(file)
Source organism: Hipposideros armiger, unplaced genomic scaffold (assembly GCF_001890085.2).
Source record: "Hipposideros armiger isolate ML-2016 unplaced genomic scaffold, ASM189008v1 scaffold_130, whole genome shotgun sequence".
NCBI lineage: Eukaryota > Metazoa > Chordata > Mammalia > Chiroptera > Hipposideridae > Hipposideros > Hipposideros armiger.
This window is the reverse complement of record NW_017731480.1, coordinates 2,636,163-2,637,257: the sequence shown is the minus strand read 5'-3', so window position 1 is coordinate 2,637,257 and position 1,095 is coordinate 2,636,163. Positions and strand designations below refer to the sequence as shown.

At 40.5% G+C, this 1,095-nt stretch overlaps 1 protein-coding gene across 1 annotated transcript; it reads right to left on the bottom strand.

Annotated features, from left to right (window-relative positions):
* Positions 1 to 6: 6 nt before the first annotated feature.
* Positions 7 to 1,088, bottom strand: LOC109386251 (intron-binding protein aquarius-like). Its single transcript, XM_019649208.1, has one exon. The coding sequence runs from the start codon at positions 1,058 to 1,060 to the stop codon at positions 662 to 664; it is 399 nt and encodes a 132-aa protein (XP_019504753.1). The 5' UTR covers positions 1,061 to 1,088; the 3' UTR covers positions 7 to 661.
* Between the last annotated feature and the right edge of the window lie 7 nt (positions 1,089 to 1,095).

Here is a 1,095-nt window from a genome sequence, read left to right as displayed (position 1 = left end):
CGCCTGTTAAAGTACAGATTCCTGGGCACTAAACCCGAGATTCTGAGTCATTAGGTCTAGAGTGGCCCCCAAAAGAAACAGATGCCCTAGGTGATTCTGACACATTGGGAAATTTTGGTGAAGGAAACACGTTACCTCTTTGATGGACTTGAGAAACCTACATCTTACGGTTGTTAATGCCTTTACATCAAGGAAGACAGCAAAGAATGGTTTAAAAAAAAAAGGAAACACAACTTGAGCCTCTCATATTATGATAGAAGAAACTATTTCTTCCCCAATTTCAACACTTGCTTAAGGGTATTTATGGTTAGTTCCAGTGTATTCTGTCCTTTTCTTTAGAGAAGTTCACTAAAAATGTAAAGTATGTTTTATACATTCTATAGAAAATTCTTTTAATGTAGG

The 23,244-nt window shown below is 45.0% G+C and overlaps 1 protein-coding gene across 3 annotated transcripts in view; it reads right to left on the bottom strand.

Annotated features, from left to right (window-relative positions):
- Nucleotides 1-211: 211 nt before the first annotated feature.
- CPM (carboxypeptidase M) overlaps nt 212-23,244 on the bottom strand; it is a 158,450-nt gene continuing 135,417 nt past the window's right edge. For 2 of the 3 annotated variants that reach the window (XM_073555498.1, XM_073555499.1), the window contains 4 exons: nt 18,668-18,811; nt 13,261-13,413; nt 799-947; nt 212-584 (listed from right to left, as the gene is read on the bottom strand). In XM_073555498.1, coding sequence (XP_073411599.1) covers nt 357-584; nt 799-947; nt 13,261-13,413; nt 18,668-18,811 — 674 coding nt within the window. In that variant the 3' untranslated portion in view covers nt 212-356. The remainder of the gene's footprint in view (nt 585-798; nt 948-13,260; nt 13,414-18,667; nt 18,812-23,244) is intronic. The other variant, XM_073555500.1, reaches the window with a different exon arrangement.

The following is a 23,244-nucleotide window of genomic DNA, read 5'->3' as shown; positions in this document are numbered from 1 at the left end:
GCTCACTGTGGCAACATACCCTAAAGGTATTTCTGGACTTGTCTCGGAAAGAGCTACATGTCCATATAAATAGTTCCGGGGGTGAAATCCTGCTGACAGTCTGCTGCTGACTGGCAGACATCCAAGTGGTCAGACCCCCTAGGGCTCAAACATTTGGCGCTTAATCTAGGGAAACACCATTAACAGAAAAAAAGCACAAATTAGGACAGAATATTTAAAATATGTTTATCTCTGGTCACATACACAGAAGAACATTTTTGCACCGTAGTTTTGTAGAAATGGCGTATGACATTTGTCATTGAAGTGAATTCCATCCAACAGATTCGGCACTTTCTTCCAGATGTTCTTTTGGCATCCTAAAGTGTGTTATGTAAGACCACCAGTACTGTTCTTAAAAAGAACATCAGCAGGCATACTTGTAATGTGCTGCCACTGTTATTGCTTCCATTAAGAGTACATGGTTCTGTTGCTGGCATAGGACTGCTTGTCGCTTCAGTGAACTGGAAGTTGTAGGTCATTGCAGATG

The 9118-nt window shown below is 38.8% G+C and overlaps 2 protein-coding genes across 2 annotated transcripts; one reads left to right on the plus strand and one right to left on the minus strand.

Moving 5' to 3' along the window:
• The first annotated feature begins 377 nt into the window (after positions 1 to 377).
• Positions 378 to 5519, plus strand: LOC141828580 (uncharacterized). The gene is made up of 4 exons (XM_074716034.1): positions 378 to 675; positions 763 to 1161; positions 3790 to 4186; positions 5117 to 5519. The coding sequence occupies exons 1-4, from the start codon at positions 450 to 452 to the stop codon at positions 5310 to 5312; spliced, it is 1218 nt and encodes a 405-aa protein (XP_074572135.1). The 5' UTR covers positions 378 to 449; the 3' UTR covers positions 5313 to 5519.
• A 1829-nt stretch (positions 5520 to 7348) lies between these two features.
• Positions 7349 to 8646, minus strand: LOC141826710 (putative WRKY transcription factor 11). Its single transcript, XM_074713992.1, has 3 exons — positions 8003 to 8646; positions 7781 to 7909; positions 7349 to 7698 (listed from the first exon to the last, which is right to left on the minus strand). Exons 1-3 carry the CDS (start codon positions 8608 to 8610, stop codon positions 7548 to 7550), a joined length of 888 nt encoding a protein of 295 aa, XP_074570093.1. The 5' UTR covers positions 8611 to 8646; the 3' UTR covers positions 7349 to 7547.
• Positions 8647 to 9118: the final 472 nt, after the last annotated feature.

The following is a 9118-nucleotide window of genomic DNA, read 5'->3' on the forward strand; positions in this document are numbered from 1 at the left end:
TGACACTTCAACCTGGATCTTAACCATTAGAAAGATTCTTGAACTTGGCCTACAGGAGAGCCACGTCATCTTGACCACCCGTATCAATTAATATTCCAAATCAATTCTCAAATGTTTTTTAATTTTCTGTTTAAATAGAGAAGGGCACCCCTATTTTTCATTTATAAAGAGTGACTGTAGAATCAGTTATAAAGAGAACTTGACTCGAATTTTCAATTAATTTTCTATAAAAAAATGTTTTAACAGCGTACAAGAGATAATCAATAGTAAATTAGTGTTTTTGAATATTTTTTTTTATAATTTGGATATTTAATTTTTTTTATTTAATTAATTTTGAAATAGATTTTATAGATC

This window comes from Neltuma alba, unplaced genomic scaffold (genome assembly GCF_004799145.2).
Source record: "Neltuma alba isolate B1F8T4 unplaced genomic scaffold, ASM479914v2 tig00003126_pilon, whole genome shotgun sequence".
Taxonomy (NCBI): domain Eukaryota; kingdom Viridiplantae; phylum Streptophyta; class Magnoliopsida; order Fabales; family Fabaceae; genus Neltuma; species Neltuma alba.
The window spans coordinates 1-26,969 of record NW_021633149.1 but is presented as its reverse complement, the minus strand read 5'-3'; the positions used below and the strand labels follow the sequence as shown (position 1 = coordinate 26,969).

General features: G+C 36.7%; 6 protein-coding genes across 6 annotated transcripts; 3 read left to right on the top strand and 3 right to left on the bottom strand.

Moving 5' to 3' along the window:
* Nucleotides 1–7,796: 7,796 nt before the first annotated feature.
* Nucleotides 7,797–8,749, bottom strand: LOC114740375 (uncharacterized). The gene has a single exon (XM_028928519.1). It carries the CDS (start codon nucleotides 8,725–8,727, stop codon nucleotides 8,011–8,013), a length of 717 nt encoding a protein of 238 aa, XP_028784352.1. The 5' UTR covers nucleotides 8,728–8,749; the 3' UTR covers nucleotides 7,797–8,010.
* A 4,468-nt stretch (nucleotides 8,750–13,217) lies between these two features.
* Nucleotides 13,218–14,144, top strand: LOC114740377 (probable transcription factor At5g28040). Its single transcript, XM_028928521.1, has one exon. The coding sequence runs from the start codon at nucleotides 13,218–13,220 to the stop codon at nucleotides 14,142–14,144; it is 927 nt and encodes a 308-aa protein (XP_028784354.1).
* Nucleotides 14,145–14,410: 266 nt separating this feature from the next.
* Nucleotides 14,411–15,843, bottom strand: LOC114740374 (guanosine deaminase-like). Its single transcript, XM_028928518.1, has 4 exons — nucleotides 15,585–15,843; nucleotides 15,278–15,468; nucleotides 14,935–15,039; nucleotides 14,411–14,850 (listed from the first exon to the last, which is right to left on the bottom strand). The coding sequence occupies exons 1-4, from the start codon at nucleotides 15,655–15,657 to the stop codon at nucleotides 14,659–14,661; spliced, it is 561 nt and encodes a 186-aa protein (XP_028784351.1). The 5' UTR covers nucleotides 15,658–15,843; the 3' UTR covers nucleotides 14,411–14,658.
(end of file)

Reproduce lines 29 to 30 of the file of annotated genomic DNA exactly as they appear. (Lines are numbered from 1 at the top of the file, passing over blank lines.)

Taxonomy (NCBI): domain Eukaryota; kingdom Viridiplantae; phylum Streptophyta; class Magnoliopsida; order Fabales; family Fabaceae; genus Neltuma; species Neltuma alba.
The window spans coordinates 1-26,969 of record NW_021633149.1 but is presented as its reverse complement, the minus strand read 5'-3'; the positions used below and the strand labels follow the sequence as shown (position 1 = coordinate 26,969).